Bengaluru, India’s tech capital, is experiencing perhaps the worst water crisis the city has ever seen in decades.

Among the measures being taken are applying work-from-home (WFH) for employees, people shifting to places with better water facilities, limiting baths to just alternate days and more, the city’s residents are limited by several restrictions and dependent on water tankers to supply water.

DK Shivakumar, Karnataka’s Deputy Chief Minister speaking about the crisis said “In the last 30-40 years, we had not seen such a drought. Although there were droughts earlier, we had never declared such a large number of taluks as drought-affected.”

Karnataka Deputy Chief Minister DK Shivakumar, however, has denied any water crisis in Bengaluru saying “As far as Bengaluru is concerned, there is no water crisis. Only about 7,000 borewells have dried. We have made alternative arrangements for them. We have taken control of water tankers. We have identified the water sources. We will see that water is supplied.”

But in the midst of this, an investigation has revealed there to be a water mafia in the region.

Is There A Water Mafia In Bengaluru?

An investigation by India Today revealed that illegal borewell extraction, profiteering schemes, and more are being used to earn hefty profits from people being desperate for water by an underground network or the water mafia.

As per the investigation, it was found that a water tanker mafia is quite prevalent in the South Bengaluru region and is doing its work without proper government registration and crossing legal limits.

An India Today reporter pretending to be a marble trader spoke with a man called Lokesh who had installed a borewell in the Jigani industrial area and learned that the man had priced the water at Rs. 600 for 6,000 litres even though his tanker was not registered under the new government rules.

When the journalist asked “Can you supply water for a marble-cutting factory?” Lokesh answered “Yes, from the borewell,” adding “It’s Rs 600 for 6,000 litres.”

“Is your tanker registered under new government rules?” the reporter asked. “No,” Lokesh replied.

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As per reports, new borewells must get permission before setting it up, and drinking water usage for non-drinking reasons has been banned under the new regulations.

However, according to the India Today expose “Tankers were observed brazenly filling up from boring pumps in villages outside Bengaluru, with one operator, Raju, admitting to supplying water to a granite factory for its cutting unit, with demand reaching as high as 20-30 tankers daily.”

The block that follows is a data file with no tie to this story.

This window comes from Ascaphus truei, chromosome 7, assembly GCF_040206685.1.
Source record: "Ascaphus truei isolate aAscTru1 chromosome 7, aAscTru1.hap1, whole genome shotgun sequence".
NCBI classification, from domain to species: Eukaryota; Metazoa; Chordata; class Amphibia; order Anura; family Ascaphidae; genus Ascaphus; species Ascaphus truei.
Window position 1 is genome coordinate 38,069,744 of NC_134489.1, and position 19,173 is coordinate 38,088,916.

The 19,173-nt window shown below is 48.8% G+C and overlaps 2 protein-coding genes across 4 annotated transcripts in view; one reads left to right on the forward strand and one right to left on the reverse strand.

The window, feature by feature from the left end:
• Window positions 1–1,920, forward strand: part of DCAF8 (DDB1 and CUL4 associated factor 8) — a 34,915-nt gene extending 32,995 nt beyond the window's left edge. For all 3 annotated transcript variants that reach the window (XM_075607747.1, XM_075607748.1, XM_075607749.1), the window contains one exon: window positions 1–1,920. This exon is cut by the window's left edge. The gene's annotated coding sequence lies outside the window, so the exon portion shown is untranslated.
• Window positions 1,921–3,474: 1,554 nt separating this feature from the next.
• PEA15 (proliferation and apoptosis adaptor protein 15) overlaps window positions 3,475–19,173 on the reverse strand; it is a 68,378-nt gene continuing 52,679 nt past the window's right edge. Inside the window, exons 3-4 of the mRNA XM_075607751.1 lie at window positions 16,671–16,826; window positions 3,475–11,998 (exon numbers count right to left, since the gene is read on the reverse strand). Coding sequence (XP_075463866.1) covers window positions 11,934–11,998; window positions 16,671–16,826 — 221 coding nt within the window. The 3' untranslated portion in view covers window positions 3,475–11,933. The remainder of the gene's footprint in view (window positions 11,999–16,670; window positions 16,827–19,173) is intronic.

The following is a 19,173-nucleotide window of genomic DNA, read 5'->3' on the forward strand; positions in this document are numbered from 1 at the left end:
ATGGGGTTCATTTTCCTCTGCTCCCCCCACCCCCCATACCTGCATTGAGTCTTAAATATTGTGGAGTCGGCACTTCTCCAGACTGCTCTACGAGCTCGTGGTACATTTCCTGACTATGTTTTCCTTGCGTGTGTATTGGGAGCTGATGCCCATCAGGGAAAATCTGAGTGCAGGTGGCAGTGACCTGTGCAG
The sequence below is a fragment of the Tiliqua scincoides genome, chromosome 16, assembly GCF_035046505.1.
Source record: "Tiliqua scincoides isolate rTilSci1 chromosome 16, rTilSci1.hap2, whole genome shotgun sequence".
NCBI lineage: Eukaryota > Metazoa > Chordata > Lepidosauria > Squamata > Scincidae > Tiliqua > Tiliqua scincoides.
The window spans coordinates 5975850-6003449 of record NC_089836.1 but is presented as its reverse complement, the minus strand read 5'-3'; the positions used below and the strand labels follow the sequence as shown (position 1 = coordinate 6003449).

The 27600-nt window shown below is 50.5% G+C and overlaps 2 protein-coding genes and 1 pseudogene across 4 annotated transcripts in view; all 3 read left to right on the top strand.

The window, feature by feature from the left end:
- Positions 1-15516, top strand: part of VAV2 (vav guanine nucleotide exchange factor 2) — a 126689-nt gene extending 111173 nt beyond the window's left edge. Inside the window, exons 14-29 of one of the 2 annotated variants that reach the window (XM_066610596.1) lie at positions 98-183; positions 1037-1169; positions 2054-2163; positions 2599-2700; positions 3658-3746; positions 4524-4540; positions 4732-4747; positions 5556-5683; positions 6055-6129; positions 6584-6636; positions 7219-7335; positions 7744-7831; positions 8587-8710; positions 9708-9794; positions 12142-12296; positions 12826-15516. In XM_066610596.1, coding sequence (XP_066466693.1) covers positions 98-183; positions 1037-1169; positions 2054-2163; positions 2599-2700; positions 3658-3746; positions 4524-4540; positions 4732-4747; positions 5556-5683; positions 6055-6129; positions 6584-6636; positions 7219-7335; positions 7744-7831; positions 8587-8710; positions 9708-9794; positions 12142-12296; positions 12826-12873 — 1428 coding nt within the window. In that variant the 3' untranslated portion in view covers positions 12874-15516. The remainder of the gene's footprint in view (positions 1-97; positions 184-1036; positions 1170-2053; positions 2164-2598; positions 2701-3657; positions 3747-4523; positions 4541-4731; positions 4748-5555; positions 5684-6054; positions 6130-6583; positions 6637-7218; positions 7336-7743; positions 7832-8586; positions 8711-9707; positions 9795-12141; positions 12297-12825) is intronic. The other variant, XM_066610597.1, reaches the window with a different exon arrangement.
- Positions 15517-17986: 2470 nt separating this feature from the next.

Guruprakash, another person involved in this work said that bribes to local officials allowed them to bypass the regulations and dig up borewell saying “It costs around Rs 2 lakhs (in bribes for one borewell). We paid 3-3.5 lakhs for deeper digging.”

This is not the first time that the water mafia of Bengaluru has been a point of conversation. In October of 2023, a sewage diversion channel breach of the Varthur Lake, where sewage water entered the water, was suspected to be the work of the ‘water tanker mafia’ or those associated with illegal borewells and water tanker supplies by activists and residents.

Ashok Mruthyunjaya, president of AAP, Mahadevapura unit, in a New Indian Express report, said that “Some residents are scared to speak up, but face problems due to the water tanker ‘mafia’ in Mahadevapura, and file anonymous complaints over calls, requesting not to disclose their details.”

He further commented on how Bellandur or the Balagere village areas were supposedly big businesses for the tank suppliers and bore-well digging companies.

Image Credits: Google Images

Feature image designed by Saudamini Seth

Sources: India Today, New Indian Express, Livemint

Find the blogger: @chirali_08

This post is tagged under: Bengaluru Water Crisis, Bengaluru water mafia water crisis, Bengaluru water mafia, water crisis, Bengaluru, Bengaluru news, bengaluru water crisis news, bengaluru water shortage, bangalore water, bangalore water crisis, bangalore water scarcity, bangalore water problem, bangalore water mafia

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